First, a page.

October 31, 2008

3rd SCALPED volume = masterpiece?

Please Read ScalpedWith the third volume, the series has made a quantum leap. What was an excellent series has moved in to the realm of masterpiece. Your life is less rich for not reading it. This is a series that you need to read and recommend to your friends. We need to make sure that this series lasts as long as possible and that Jason Aaron is the one who decides when it ends.

Scalped tells the story of Dashiell Bad Horse. After an extended absence, he returns to the Indian reservation he left as a young man. He is taken under the wing of the local tribal strongman/casino boss and he becomes a part of the tribal police department. His estranged mother is still on the reservation and leading a faction of Indians who oppose the casino. The major twist (revealed at the end of the first issue) is that Dashiell is an undercover FBI agent sent in on what is essentially a suicide mission to take down the tribal boss.

The third volume also has what has to be one of the most powerful visual sequences I have ever read in comics. It is at the end of the second chapter of the trade paperback. Dashiell has to tell several children that their mother is dead. If anyone is wondering why thought balloons are no longer needed (a debate I have been active in on Digital Webbing), just look at that.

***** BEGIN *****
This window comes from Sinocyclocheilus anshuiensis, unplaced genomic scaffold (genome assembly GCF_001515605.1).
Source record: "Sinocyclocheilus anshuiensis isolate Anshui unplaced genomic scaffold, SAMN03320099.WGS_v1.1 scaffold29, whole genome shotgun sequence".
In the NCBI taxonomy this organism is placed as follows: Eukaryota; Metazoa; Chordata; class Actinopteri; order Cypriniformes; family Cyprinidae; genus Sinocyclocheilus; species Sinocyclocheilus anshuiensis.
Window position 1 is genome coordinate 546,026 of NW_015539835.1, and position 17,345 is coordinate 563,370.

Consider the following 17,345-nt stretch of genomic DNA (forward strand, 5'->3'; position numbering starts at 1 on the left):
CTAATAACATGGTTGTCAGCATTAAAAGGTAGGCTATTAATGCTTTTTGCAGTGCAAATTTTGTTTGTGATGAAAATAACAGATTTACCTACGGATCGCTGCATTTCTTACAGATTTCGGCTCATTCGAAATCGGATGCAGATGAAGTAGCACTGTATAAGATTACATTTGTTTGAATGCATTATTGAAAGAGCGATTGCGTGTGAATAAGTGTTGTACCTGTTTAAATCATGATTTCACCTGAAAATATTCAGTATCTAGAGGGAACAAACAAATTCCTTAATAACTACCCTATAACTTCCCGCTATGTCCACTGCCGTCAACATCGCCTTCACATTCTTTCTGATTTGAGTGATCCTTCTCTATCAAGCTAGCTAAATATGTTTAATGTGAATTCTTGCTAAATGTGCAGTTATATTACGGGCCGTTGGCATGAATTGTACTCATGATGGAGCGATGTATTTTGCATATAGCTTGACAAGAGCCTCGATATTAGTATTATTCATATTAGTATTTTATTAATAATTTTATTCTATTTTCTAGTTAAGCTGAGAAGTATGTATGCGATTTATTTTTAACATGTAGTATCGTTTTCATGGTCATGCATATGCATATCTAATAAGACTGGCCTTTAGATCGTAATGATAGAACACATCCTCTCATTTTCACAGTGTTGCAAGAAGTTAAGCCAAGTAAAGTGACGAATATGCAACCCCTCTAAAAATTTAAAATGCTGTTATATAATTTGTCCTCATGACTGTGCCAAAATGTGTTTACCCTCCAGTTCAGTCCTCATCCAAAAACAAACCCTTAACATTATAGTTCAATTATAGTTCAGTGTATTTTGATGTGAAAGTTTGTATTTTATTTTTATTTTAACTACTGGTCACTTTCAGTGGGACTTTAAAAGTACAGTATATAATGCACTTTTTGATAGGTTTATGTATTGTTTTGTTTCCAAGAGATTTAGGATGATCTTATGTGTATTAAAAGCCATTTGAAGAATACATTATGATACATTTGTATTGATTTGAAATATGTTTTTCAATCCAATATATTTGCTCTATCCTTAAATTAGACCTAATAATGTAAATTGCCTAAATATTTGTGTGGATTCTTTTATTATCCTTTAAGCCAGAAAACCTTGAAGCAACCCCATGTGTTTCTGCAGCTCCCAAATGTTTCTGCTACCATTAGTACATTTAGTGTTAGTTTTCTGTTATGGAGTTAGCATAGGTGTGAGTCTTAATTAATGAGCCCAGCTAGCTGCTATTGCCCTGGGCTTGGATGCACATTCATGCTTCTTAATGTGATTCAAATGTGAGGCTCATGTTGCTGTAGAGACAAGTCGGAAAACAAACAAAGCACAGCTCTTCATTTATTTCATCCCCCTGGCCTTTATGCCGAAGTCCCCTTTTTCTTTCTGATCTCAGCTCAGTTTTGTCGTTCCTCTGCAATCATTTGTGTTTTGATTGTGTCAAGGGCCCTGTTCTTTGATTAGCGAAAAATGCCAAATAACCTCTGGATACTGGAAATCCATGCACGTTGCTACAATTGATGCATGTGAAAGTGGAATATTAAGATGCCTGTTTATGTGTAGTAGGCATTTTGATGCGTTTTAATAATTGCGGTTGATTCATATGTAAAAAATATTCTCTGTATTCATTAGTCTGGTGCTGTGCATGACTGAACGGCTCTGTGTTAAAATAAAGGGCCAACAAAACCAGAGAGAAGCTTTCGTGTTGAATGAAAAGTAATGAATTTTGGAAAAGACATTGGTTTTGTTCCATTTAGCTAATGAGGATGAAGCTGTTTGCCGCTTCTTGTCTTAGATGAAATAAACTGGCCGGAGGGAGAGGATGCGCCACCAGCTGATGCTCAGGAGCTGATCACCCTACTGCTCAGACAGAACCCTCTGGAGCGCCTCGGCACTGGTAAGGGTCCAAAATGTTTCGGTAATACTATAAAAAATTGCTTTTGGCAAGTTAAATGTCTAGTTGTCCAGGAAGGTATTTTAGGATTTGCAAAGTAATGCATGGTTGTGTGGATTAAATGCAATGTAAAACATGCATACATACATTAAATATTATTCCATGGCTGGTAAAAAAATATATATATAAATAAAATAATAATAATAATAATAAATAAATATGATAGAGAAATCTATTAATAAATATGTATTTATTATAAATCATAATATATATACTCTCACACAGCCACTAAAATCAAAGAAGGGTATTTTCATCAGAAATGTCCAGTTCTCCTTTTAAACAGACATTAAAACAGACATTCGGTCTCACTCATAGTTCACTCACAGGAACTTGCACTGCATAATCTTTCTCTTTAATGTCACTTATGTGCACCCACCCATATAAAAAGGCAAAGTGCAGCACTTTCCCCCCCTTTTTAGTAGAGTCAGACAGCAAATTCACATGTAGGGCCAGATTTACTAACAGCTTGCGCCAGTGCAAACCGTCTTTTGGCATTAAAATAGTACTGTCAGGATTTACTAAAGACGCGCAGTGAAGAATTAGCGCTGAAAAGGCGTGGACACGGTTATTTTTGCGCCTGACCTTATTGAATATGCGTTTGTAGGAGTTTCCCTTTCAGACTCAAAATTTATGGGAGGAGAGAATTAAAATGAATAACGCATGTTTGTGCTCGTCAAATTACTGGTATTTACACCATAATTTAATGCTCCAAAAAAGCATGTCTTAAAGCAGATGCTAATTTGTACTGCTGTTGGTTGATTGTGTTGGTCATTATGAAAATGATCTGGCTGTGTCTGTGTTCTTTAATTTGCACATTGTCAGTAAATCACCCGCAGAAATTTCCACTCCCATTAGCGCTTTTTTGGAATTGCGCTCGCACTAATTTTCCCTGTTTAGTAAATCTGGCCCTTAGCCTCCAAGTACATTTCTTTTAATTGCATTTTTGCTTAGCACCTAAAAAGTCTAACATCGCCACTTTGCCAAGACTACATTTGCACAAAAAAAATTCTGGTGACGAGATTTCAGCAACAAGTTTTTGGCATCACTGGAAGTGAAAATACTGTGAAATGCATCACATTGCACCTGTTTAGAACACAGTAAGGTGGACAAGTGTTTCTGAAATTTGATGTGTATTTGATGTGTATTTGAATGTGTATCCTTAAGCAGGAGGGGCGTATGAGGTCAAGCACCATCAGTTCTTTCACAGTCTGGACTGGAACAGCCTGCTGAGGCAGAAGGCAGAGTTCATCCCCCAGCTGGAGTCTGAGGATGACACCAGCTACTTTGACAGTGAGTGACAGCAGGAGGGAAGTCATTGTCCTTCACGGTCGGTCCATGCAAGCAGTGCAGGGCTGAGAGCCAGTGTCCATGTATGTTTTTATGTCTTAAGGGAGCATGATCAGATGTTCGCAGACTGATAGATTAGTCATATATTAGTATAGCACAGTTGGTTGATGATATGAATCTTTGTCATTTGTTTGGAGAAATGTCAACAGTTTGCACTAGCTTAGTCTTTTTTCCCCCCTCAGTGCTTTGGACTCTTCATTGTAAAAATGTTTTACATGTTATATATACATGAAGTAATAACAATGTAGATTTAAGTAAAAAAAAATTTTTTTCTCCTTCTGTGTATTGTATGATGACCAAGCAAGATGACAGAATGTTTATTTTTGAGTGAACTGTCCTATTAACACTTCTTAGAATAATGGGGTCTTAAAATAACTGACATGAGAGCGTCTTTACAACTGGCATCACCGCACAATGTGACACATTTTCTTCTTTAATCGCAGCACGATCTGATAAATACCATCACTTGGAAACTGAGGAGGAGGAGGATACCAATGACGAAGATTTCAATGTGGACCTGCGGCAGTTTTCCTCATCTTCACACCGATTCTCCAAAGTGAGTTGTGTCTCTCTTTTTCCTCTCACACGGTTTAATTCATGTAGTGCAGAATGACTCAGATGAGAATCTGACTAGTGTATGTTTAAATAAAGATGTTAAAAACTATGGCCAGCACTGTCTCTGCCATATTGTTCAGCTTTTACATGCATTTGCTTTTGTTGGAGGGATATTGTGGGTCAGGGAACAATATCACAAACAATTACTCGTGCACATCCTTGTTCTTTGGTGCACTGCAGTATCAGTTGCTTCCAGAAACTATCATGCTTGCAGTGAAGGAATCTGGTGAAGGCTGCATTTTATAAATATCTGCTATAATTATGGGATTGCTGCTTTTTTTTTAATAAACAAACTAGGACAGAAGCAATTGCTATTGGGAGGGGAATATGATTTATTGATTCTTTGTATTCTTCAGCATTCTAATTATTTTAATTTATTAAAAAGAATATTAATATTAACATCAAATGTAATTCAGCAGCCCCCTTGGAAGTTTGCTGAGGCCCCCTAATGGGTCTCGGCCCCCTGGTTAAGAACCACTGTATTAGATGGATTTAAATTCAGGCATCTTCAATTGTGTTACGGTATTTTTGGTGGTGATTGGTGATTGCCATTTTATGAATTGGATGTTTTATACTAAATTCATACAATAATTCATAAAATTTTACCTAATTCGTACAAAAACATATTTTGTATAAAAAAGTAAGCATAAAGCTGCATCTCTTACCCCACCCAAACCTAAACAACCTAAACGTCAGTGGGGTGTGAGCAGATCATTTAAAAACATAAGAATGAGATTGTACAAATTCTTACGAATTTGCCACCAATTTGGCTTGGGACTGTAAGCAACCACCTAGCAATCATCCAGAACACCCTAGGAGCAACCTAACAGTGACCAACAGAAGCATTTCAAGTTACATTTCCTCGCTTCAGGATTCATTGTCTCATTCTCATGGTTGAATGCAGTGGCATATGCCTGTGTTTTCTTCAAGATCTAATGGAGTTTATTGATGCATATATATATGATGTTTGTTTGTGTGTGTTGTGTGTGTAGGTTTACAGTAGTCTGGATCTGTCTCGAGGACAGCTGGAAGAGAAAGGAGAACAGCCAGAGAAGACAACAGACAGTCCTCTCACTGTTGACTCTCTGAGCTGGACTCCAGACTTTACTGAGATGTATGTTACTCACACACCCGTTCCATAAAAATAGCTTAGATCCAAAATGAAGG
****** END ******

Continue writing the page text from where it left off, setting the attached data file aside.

What I bought--22 October 2008The third trade, “Dead Mothers,” finally came out last week, so I could start reading the single issues #19-22 that I had bought but not read. I wanted to start buying the singles because the book sells so poorly, but I admit I’m torn, because the trades are so nice to read.

I hope that Scalped has reached the point (three trades out, 22 issues in the can) where DC can see if the trade sales are good enough to justify continuing the poorly-selling singles. That would be nice. I guess I’ll keep buying the monthlies, just to do my small part keeping it alive. But the trades are quite good, and I urge you to track them down.
Comment:  If SCALPED has become a "masterpiece," I may have to give it another try.

Of course, you can't expect any comic that takes 19 issues to reach the "masterpiece" level to be selling well. Next time Jason Aaron writes a Native-themed comic, maybe he'll drop the gratuitous, Sopranos-style sex and violence and get to the real story in an issue or two.

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